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Posts Tagged ‘lending’

Can the United States of America afford a decades-long war with ISIS? Can the U.S. contain Russia should it annex its neighbors? Can we confront North Korea if its dictator teams up with a nuclear-armed Iran? Will Big Government have an incentive to secure our borders if we need new and future taxpayers — legal and otherwise — to service the interest on our debt?

There’s no doubt the United States has the best-equipped military in the world. But that may not add up to a whole lot of security if we don’t get a handle on the national debt — before it’s too late.

“I.O.U.S.A.” is as relevant today as it ever was when it debuted in 2008 on the heels of former Comptroller General David Walker’s two-year Fiscal Wake-Up Tour. The only difference? Instead of ~$9 trillion the U.S. is running a deficit today in excess of $18T. That works out to a staggering $3 million per minute — for a figure currently in excess of $56K per American!:

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For all the talk of Wall Street reform and consumer protections the problem of predatory lending has not been eliminated.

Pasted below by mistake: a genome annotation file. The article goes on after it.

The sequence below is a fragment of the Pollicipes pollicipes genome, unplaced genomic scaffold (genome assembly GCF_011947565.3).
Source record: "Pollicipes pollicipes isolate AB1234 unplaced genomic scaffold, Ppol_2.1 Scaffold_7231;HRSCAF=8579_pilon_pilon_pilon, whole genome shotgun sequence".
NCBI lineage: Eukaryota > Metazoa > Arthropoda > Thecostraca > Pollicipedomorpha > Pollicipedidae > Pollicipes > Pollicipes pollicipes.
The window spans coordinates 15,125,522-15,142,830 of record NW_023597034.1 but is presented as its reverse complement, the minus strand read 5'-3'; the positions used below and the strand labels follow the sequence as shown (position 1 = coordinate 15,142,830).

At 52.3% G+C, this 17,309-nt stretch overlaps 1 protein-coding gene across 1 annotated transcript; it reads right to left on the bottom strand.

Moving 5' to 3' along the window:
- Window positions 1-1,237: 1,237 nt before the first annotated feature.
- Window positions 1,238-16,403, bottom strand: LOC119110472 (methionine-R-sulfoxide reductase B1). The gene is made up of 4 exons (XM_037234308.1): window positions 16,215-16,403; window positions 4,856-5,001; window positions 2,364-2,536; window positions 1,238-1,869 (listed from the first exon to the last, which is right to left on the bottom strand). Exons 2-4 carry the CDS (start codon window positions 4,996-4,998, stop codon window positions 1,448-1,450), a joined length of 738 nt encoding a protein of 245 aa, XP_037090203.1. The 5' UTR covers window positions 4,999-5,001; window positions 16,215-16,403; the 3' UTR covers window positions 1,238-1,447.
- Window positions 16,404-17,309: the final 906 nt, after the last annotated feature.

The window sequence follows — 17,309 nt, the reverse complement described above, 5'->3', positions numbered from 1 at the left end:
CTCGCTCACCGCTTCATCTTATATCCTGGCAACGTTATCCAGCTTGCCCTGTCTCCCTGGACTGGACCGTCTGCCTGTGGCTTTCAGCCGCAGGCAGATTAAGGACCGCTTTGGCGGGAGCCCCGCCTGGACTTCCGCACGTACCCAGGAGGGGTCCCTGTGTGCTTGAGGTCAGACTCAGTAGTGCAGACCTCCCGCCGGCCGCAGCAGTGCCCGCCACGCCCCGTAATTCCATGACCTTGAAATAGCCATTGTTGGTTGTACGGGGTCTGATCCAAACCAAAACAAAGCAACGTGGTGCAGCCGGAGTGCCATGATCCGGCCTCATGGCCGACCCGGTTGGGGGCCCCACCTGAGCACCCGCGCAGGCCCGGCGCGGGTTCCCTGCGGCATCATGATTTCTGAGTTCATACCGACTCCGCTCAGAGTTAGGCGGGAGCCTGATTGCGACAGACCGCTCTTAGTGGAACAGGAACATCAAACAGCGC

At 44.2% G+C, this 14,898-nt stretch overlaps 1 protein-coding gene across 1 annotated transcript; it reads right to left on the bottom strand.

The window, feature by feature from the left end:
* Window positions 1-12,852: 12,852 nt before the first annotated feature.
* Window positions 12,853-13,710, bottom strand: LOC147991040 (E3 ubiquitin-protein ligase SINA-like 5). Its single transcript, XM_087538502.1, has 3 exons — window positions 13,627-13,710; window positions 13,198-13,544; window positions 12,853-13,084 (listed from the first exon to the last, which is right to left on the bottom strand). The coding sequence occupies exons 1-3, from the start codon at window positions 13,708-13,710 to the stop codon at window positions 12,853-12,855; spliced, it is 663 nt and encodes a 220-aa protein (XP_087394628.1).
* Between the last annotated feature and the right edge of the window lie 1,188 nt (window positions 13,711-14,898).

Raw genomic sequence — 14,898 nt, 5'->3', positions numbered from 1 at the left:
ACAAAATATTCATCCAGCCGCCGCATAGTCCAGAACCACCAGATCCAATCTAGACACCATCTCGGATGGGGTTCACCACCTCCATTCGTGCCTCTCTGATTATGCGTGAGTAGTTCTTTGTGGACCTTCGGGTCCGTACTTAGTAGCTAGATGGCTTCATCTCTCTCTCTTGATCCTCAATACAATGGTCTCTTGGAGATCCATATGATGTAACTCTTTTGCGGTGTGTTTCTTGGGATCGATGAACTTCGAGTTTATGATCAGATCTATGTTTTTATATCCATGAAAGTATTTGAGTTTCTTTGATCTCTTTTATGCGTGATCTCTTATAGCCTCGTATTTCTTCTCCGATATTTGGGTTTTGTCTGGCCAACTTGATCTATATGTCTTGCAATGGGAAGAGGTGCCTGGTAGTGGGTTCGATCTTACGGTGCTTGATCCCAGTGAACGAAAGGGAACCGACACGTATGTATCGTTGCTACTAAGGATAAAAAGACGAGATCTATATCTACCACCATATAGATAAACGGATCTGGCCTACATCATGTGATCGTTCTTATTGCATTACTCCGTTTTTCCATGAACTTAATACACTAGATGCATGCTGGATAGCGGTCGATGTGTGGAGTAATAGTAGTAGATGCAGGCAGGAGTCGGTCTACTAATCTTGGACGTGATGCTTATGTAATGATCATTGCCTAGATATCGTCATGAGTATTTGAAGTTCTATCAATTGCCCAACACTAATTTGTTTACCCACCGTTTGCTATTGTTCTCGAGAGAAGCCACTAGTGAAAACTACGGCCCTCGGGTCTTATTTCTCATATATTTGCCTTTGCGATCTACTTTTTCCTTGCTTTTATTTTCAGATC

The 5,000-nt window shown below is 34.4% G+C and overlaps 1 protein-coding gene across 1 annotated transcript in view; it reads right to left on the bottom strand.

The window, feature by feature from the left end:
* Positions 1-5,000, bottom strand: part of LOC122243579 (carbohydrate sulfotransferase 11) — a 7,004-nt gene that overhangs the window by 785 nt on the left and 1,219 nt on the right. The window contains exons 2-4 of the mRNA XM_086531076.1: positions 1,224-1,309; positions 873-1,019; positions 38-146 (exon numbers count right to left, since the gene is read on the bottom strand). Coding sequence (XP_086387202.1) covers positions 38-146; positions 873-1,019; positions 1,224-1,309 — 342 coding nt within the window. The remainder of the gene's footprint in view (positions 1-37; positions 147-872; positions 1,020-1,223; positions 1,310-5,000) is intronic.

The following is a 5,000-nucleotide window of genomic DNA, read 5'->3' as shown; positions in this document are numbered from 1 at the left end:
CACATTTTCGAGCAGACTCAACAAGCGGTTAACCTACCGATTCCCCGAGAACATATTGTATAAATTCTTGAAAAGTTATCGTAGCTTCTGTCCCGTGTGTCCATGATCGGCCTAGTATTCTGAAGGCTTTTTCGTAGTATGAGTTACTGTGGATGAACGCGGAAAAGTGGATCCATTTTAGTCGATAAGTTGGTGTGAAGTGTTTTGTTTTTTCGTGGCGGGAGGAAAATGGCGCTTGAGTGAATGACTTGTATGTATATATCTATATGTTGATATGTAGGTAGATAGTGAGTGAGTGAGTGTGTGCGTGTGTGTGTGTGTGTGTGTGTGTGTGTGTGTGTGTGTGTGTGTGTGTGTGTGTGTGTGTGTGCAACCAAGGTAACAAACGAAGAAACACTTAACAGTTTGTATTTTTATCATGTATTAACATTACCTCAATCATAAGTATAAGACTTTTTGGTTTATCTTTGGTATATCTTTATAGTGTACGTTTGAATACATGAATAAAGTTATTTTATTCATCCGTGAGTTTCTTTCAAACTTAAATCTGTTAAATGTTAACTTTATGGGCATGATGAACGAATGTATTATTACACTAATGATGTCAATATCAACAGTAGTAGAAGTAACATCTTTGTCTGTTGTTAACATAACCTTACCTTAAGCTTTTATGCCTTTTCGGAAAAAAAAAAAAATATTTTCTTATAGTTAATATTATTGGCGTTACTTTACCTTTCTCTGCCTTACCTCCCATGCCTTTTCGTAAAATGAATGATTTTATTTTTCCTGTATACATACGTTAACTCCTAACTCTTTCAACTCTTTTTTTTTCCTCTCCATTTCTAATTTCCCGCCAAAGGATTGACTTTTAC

Subprime lending continues in the auto financing industry and elsewhere, and unlike conservatives’ criticism of the housing market there are no federal subsidies to finger. Policymakers have, indeed, caused the problem but for reasons other than what many of us have been led to believe. True, Freddie and Fannie Mae advocated for the dream of home ownership even as it floated out of Americans’ reach. However, this reality only begs the obvious but lesser asked question: Why is the American Dream drifting out of reach in the first place? And might the answer to this question reveal that the hollowing-out of the middle class bears a reciprocal relationship to market volatility?

 

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